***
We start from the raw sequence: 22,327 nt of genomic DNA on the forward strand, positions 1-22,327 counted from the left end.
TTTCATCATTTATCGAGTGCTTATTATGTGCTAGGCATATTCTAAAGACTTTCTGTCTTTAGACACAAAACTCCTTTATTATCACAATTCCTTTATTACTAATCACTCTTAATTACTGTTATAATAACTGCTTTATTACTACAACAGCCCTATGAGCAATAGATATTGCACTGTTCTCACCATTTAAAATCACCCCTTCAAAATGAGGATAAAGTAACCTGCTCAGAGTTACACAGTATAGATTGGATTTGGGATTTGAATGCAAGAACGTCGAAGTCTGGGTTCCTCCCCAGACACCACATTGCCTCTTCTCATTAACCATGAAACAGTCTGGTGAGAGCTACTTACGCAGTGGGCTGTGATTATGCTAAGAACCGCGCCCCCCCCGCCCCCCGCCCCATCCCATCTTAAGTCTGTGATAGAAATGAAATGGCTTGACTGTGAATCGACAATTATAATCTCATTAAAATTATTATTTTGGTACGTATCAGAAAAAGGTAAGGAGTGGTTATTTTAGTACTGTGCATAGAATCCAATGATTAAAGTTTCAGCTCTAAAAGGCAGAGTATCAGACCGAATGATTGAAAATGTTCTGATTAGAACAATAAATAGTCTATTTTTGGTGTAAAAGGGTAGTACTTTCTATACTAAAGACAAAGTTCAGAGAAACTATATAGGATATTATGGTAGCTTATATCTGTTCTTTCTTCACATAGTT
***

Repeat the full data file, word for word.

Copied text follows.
We start from the raw sequence: 22,327 nt of genomic DNA on the forward strand, positions 1-22,327 counted from the left end.
TTTCATCATTTATCGAGTGCTTATTATGTGCTAGGCATATTCTAAAGACTTTCTGTCTTTAGACACAAAACTCCTTTATTATCACAATTCCTTTATTACTAATCACTCTTAATTACTGTTATAATAACTGCTTTATTACTACAACAGCCCTATGAGCAATAGATATTGCACTGTTCTCACCATTTAAAATCACCCCTTCAAAATGAGGATAAAGTAACCTGCTCAGAGTTACACAGTATAGATTGGATTTGGGATTTGAATGCAAGAACGTCGAAGTCTGGGTTCCTCCCCAGACACCACATTGCCTCTTCTCATTAACCATGAAACAGTCTGGTGAGAGCTACTTACGCAGTGGGCTGTGATTATGCTAAGAACCGCGCCCCCCCCGCCCCCCGCCCCATCCCATCTTAAGTCTGTGATAGAAATGAAATGGCTTGACTGTGAATCGACAATTATAATCTCATTAAAATTATTATTTTGGTACGTATCAGAAAAAGGTAAGGAGTGGTTATTTTAGTACTGTGCATAGAATCCAATGATTAAAGTTTCAGCTCTAAAAGGCAGAGTATCAGACCGAATGATTGAAAATGTTCTGATTAGAACAATAAATAGTCTATTTTTGGTGTAAAAGGGTAGTACTTTCTATACTAAAGACAAAGTTCAGAGAAACTATATAGGATATTATGGTAGCTTATATCTGTTCTTTCTTCACATAGTT